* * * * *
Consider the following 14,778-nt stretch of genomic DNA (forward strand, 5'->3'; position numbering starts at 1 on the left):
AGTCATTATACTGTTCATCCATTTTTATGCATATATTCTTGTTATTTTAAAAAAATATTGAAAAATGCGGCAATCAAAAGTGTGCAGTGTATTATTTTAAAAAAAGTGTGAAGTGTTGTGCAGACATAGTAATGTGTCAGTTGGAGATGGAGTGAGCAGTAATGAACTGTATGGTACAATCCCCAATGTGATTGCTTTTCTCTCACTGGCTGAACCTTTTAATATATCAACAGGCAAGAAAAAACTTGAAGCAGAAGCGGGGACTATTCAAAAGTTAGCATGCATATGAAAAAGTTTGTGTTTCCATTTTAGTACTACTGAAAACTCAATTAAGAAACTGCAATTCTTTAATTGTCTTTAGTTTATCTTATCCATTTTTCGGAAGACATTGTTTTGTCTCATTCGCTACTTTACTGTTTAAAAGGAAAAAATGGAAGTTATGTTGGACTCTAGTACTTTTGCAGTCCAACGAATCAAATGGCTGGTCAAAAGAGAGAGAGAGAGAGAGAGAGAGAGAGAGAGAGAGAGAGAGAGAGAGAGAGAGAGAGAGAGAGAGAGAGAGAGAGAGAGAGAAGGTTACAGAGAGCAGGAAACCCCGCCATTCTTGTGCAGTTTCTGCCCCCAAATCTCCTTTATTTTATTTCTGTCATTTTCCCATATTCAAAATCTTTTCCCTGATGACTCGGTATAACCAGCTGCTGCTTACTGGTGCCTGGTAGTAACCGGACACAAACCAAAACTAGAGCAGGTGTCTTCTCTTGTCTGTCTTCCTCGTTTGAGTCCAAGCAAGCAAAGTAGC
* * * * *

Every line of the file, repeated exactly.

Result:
Consider the following 14,778-nt stretch of genomic DNA (forward strand, 5'->3'; position numbering starts at 1 on the left):
AGTCATTATACTGTTCATCCATTTTTATGCATATATTCTTGTTATTTTAAAAAAATATTGAAAAATGCGGCAATCAAAAGTGTGCAGTGTATTATTTTAAAAAAAGTGTGAAGTGTTGTGCAGACATAGTAATGTGTCAGTTGGAGATGGAGTGAGCAGTAATGAACTGTATGGTACAATCCCCAATGTGATTGCTTTTCTCTCACTGGCTGAACCTTTTAATATATCAACAGGCAAGAAAAAACTTGAAGCAGAAGCGGGGACTATTCAAAAGTTAGCATGCATATGAAAAAGTTTGTGTTTCCATTTTAGTACTACTGAAAACTCAATTAAGAAACTGCAATTCTTTAATTGTCTTTAGTTTATCTTATCCATTTTTCGGAAGACATTGTTTTGTCTCATTCGCTACTTTACTGTTTAAAAGGAAAAAATGGAAGTTATGTTGGACTCTAGTACTTTTGCAGTCCAACGAATCAAATGGCTGGTCAAAAGAGAGAGAGAGAGAGAGAGAGAGAGAGAGAGAGAGAGAGAGAGAGAGAGAGAGAGAGAGAGAGAGAGAGAGAGAGAGAGAGAAGGTTACAGAGAGCAGGAAACCCCGCCATTCTTGTGCAGTTTCTGCCCCCAAATCTCCTTTATTTTATTTCTGTCATTTTCCCATATTCAAAATCTTTTCCCTGATGACTCGGTATAACCAGCTGCTGCTTACTGGTGCCTGGTAGTAACCGGACACAAACCAAAACTAGAGCAGGTGTCTTCTCTTGTCTGTCTTCCTCGTTTGAGTCCAAGCAAGCAAAGTAGC